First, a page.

How About A Budget For Christmas?

If Santa has been watching the news around the world, then he might be thinking more about falling off a fiscal cliff than splurging blindly on everyone this holiday season. And this has nothing to do with Scrooge. There is a big difference between sensible shopping and Grinch-like cheapness.

One mistake that is being made about the money tree this year is the perception that only some European governments and the US are perched on top of a mountain of impossible debt. Somehow, if the government actually falls into the financial abyss, that’s okay. That’s somebody else’s problem. Let them eat, well, Christmas cake.
Santa, unfortunately, has to worry about the price of food; gas; the cost of housing; escalating property, transit and income taxes; interest charges on mortgages and consumer debt, rising fees, school expenses, health care and even retirement. Why? Because the real Santa is you and me.

If we get real, as juxtaposed to fiction, then the best gift we can give to our families and ourselves is a well-thought out, realistic family budget for Christmas.

You might be surprised to learn our Canadian consumer debt ceiling has almost reached $500 billion. As published by the Bank of Canada, by November 30th 2012 we owed $496 billion in consumer debt, (seasonally adjusted).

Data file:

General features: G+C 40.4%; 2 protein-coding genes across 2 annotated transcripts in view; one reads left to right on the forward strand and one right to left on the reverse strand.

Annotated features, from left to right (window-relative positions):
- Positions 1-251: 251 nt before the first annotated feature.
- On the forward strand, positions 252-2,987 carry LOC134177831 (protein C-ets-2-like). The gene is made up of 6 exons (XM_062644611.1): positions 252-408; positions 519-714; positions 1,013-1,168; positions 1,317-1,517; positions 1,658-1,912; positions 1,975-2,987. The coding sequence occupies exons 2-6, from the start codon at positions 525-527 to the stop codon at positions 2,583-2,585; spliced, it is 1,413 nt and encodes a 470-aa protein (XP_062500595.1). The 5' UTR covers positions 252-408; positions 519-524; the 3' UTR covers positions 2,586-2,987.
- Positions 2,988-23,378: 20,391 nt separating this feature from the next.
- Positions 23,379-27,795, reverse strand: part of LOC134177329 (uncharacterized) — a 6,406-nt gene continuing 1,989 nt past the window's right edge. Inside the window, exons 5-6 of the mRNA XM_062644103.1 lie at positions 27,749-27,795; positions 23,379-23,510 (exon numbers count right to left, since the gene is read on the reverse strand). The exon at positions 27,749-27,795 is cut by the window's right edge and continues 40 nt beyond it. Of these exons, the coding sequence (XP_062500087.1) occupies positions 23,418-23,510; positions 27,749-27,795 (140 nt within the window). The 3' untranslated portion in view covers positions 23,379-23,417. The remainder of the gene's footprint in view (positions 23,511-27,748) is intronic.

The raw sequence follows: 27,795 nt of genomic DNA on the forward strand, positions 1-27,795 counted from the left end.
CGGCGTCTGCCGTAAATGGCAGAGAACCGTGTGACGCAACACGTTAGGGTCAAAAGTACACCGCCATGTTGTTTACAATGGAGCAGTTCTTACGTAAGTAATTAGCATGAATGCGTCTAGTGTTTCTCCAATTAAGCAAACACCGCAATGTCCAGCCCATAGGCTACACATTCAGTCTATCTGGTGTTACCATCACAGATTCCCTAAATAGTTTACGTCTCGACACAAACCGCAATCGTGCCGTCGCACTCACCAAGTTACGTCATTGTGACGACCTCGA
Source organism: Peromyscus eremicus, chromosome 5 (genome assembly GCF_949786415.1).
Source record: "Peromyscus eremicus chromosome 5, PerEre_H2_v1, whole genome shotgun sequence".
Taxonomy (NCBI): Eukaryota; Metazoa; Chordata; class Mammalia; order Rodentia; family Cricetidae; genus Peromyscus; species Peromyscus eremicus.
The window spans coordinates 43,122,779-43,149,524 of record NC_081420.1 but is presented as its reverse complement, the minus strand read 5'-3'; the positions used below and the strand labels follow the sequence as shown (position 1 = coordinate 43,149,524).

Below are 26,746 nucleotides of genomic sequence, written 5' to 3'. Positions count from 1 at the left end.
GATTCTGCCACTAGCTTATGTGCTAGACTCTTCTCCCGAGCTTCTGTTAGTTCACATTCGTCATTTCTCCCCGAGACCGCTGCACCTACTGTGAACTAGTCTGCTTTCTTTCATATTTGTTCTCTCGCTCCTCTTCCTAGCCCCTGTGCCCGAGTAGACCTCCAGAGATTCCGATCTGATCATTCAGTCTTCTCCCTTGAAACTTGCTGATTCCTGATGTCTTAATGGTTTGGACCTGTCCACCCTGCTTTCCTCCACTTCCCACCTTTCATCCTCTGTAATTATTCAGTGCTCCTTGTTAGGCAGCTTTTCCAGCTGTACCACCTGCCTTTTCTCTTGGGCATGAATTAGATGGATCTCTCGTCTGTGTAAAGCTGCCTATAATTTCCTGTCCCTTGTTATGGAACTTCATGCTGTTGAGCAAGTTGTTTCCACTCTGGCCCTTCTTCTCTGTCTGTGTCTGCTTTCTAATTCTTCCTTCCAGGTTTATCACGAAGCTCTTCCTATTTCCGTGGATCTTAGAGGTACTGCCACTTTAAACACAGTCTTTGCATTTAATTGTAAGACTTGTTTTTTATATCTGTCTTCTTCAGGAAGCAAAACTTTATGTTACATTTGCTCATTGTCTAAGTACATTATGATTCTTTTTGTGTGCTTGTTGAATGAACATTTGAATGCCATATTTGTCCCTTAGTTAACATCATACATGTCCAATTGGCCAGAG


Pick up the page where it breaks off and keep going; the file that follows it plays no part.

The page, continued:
10 years ago it was $204 billion.

These are both huge figures. How did the debt levels get so high? How did they more than double in 10 years? What do we do now?

I thought that the frightening prospect of the US automobile industry collapsing and financial institutions failing in 2007-08 would capture our attention and get us tuned-in to the realities of debt.

We approach the end of a turbulent year financially in Canada. A slowdown in real estate sales and home equity growth have unceremoniously arrived. Fear ripples through the middle class and lower income groups. Many worry about how to cope with rising costs, pay down their debt and plan for the future.

2012 may be remembered as the year of the family budget. It can begin with setting limits on how much will be spent on Christmas presents for everyone – an affordable figure based on income and savings, not borrowing on lines of credit or using credit cards. We may decide to only give children gifts and celebrate with our friends and relatives.

Perhaps this is a good year to introduce the B word (B for Budget) at the family table. Let’s talk about money, our real expenses and utilize the collective wisdom of our friends, parents, grandparents and loved ones. Let’s make getting out of debt a family project – how to get the best prices for our consumer goods and services, how and where to shop, how to make a list and checking it twice before leaving home and going to the mall or grocery store – and sticking to it.

Yes, let’s invite the real Santa home for the holidays this year – and that’s you and me.

Similar Posts